Everything You Need To Know When Buying An iPhone – Part 2

On April 25, 2013

You can find the part 1 here. Further check the jack, stick a pair of headphones into it and see if the music sounds good. I have encountered cases where the jack does not recognize 100% the headphones (that’s why I indicated you a pair of headphones compatible with the iPhone). Also, verify that the phone recognizes the buttons on the headphones that come with an iPhone. One click: start/stop the music or answer and hang up a call. Two clicks go to the next track, three clicks go to the previous song. Check to see if these functions are functional. Then give a song to the maximum, preferably one with more bass, ensure that those headphones sounds good at full volume.

Furthermore, check the receiver phone. Initiate a call, make audio sample as they say, to see if you hear the other one good. If everything is ok, look at the receiver to see if dirt is excessive or not.

Now to more serious stuff. If the phone that you purchase has guarantee, look at the two sensors aka “Liquid Contact Indicators” that detects if your device has been in contact with any liquid or not.

These sensors must be of a light color, white-pink, that is not activated. If you see a darker color, the phone was in contact with a liquid, in this case the guarantee is no longer valid. Attention, only if a sensor has been activated, you lose your warranty.

Now enter in the phone menu and test its Wi-Fi. Wi-Fi is very important to operate, given current technology. If you can, ask the seller to meet at a coffee shop, McDonalds, where there is Wi-Fi to test the function. Connect to Wi-Fi and run a page in Safari to see if it loads the website and “walk” a bit on Wi-Fi to see if the signal is interrupted.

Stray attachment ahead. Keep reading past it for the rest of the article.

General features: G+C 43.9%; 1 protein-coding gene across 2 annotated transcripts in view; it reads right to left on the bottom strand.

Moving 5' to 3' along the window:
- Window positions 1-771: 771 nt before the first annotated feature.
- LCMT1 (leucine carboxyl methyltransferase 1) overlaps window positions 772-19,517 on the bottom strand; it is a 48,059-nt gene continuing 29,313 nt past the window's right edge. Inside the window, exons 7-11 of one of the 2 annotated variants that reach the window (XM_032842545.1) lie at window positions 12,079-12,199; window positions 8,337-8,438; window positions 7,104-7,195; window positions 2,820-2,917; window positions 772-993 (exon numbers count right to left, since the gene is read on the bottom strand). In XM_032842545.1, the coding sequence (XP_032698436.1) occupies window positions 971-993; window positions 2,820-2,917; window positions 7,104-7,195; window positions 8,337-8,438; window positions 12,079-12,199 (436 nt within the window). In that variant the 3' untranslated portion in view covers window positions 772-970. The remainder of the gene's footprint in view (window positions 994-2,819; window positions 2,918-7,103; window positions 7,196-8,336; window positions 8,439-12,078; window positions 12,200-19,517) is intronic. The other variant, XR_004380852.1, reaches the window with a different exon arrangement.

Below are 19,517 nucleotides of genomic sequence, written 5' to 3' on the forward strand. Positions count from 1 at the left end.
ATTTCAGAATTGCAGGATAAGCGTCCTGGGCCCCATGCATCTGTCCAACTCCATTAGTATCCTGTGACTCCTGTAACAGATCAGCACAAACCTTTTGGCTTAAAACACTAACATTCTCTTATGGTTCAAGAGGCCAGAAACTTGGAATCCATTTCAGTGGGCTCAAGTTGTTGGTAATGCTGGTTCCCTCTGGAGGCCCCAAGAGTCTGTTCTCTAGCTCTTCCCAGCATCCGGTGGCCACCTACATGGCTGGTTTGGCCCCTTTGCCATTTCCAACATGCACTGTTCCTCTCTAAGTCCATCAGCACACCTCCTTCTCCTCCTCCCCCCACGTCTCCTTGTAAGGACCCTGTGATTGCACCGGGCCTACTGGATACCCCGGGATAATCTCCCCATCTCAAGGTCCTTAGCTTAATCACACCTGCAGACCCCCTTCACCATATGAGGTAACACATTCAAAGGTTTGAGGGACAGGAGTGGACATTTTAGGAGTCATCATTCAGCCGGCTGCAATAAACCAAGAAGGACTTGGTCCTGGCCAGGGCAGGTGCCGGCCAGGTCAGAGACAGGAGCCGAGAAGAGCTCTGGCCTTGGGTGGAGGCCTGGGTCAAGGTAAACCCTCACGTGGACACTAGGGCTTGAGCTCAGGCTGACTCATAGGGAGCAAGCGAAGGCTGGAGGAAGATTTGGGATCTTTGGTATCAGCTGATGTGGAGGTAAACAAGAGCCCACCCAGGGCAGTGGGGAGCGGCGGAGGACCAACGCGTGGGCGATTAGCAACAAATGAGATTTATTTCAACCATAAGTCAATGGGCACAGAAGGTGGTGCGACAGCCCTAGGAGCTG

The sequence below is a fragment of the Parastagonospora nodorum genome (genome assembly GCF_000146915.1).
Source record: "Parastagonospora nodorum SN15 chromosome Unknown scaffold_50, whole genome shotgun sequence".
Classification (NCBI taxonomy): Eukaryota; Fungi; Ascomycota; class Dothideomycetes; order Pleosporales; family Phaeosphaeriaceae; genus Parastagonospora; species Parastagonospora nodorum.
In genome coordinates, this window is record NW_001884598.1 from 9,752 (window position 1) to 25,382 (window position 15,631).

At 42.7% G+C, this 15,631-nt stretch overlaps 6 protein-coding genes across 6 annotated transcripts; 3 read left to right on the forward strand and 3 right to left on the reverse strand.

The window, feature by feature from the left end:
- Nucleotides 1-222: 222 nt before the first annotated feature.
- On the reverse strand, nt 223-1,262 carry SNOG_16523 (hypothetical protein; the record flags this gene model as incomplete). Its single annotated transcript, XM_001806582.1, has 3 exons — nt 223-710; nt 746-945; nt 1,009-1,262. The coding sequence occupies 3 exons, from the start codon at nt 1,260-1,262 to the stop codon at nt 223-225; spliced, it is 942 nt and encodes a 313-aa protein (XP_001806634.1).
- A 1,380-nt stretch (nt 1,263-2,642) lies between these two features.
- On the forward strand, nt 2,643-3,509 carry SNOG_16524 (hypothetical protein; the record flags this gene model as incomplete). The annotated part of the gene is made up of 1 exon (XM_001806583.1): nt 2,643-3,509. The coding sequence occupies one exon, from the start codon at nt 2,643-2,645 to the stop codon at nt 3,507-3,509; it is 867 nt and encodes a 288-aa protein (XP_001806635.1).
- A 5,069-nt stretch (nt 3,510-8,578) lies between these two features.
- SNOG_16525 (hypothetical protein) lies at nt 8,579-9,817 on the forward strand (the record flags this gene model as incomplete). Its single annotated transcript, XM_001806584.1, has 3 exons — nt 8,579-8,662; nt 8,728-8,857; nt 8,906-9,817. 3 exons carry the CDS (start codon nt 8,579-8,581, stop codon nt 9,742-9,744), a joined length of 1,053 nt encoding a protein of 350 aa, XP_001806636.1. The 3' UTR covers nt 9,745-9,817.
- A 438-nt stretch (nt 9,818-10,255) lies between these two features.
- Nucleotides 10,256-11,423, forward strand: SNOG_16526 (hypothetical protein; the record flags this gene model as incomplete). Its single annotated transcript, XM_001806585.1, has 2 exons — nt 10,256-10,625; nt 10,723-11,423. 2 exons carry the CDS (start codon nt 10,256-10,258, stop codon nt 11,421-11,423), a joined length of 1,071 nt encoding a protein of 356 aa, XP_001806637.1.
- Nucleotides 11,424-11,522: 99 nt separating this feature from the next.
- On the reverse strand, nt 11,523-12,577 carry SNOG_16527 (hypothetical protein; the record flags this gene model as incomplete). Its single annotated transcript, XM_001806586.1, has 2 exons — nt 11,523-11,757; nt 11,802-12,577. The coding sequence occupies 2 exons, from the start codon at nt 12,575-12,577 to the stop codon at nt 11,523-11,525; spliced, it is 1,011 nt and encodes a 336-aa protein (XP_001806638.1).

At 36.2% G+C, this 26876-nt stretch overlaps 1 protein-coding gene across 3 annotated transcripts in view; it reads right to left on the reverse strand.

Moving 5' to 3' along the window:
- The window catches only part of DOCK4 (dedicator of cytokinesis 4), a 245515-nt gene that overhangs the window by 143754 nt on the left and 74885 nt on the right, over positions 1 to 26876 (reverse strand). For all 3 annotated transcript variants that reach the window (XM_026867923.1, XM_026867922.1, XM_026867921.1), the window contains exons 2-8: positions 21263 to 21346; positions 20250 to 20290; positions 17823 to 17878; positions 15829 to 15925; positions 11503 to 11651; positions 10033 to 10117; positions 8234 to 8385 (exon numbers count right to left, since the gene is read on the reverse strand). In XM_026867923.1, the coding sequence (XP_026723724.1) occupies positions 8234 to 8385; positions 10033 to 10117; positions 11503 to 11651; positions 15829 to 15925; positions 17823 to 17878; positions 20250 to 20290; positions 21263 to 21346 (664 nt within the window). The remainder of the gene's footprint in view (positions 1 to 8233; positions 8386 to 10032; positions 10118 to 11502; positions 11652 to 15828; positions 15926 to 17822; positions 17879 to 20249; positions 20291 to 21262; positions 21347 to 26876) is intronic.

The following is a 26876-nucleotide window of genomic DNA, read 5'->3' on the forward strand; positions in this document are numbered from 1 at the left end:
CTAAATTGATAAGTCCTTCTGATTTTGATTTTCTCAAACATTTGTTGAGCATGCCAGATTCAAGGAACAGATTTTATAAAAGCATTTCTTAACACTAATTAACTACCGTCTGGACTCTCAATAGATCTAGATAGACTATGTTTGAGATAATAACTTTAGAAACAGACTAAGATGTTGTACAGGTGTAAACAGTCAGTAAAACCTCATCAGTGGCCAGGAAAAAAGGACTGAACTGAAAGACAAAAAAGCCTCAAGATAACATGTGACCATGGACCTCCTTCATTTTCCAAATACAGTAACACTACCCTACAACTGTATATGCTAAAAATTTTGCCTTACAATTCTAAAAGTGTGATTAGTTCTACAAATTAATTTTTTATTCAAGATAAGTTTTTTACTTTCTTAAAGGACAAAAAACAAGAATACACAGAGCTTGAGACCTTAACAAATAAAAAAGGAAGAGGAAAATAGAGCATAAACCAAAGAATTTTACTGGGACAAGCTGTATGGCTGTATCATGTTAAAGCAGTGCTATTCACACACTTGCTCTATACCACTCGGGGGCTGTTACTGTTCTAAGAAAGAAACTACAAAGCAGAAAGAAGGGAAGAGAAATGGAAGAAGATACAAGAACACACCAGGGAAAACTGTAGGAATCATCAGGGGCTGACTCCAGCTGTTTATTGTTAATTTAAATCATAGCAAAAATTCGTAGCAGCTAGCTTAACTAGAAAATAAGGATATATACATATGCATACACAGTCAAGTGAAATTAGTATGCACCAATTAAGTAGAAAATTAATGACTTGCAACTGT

Further test the GPS function by accessing the iOS Maps application (you need an internet connection, either Wi-Fi or 3G).

An important aspect for a buyer is the battery. How can we check the battery? If the seller has jailbreak the phone, you can ask him to let you install Cydia tweak BatteryinfoLite from the BigBoss repo for free. After installation, open the application and will give an image that looks like this:

“Cycle Count” = number of  cycles that charges the battery. The phone should have as few charge cycles as possible, the battery should be close to its normal capacity. (You will never find a phone with 100% battery, but is indicated to find one with not too much difference). If your phone has 400 cycles for example, the iPhone has 80% of its battery capacity.

Well, this is true for those with jailbreak.

For those without jailbreak, the only way is to enter the Serial Number of the phone on this website. By entering your SN on that site, we can see the week/month/year of the phone’s manufacture (note that the resulting information is not always true, a gap of a few months may exist).

Part 3 of this guide can be found here.